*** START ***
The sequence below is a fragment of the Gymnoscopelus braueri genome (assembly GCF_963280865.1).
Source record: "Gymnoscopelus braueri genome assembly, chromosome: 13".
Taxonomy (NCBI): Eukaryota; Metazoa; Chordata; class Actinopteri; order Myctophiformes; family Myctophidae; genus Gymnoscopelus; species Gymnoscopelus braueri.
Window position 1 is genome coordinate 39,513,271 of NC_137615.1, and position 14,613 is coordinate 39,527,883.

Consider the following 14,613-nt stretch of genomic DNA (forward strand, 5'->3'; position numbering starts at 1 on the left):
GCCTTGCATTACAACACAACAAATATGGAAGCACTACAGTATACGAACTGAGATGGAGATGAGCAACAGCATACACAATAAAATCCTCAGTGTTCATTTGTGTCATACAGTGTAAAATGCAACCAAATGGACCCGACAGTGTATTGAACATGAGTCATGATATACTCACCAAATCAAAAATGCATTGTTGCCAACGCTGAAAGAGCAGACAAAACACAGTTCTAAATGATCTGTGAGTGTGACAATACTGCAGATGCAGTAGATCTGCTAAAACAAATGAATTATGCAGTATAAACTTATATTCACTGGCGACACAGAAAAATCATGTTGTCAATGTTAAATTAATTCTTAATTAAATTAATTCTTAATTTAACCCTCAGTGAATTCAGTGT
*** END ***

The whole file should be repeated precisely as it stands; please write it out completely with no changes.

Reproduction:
The sequence below is a fragment of the Gymnoscopelus braueri genome (assembly GCF_963280865.1).
Source record: "Gymnoscopelus braueri genome assembly, chromosome: 13".
Taxonomy (NCBI): Eukaryota; Metazoa; Chordata; class Actinopteri; order Myctophiformes; family Myctophidae; genus Gymnoscopelus; species Gymnoscopelus braueri.
Window position 1 is genome coordinate 39,513,271 of NC_137615.1, and position 14,613 is coordinate 39,527,883.

Consider the following 14,613-nt stretch of genomic DNA (forward strand, 5'->3'; position numbering starts at 1 on the left):
GCCTTGCATTACAACACAACAAATATGGAAGCACTACAGTATACGAACTGAGATGGAGATGAGCAACAGCATACACAATAAAATCCTCAGTGTTCATTTGTGTCATACAGTGTAAAATGCAACCAAATGGACCCGACAGTGTATTGAACATGAGTCATGATATACTCACCAAATCAAAAATGCATTGTTGCCAACGCTGAAAGAGCAGACAAAACACAGTTCTAAATGATCTGTGAGTGTGACAATACTGCAGATGCAGTAGATCTGCTAAAACAAATGAATTATGCAGTATAAACTTATATTCACTGGCGACACAGAAAAATCATGTTGTCAATGTTAAATTAATTCTTAATTAAATTAATTCTTAATTTAACCCTCAGTGAATTCAGTGT